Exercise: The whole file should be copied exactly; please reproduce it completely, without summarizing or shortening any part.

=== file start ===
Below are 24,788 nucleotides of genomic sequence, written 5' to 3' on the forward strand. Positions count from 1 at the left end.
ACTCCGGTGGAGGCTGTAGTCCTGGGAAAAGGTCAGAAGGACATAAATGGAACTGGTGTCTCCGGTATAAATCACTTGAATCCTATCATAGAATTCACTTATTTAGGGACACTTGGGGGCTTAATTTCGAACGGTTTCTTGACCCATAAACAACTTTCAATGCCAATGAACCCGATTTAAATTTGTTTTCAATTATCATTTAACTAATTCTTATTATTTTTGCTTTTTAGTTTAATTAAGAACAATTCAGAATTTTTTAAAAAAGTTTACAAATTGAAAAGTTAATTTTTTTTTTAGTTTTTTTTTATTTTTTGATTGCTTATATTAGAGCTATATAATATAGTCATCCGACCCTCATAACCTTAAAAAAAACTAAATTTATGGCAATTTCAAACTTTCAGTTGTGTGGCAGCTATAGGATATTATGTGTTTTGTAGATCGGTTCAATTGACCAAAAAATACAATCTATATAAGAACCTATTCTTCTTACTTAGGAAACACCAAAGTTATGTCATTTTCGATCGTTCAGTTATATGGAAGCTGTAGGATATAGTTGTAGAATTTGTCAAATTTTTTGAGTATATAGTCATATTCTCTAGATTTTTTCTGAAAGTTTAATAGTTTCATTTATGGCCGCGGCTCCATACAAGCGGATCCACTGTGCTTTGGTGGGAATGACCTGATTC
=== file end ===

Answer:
Below are 24,788 nucleotides of genomic sequence, written 5' to 3' on the forward strand. Positions count from 1 at the left end.
ACTCCGGTGGAGGCTGTAGTCCTGGGAAAAGGTCAGAAGGACATAAATGGAACTGGTGTCTCCGGTATAAATCACTTGAATCCTATCATAGAATTCACTTATTTAGGGACACTTGGGGGCTTAATTTCGAACGGTTTCTTGACCCATAAACAACTTTCAATGCCAATGAACCCGATTTAAATTTGTTTTCAATTATCATTTAACTAATTCTTATTATTTTTGCTTTTTAGTTTAATTAAGAACAATTCAGAATTTTTTAAAAAAGTTTACAAATTGAAAAGTTAATTTTTTTTTTAGTTTTTTTTTATTTTTTGATTGCTTATATTAGAGCTATATAATATAGTCATCCGACCCTCATAACCTTAAAAAAAACTAAATTTATGGCAATTTCAAACTTTCAGTTGTGTGGCAGCTATAGGATATTATGTGTTTTGTAGATCGGTTCAATTGACCAAAAAATACAATCTATATAAGAACCTATTCTTCTTACTTAGGAAACACCAAAGTTATGTCATTTTCGATCGTTCAGTTATATGGAAGCTGTAGGATATAGTTGTAGAATTTGTCAAATTTTTTGAGTATATAGTCATATTCTCTAGATTTTTTCTGAAAGTTTAATAGTTTCATTTATGGCCGCGGCTCCATACAAGCGGATCCACTGTGCTTTGGTGGGAATGACCTGATTC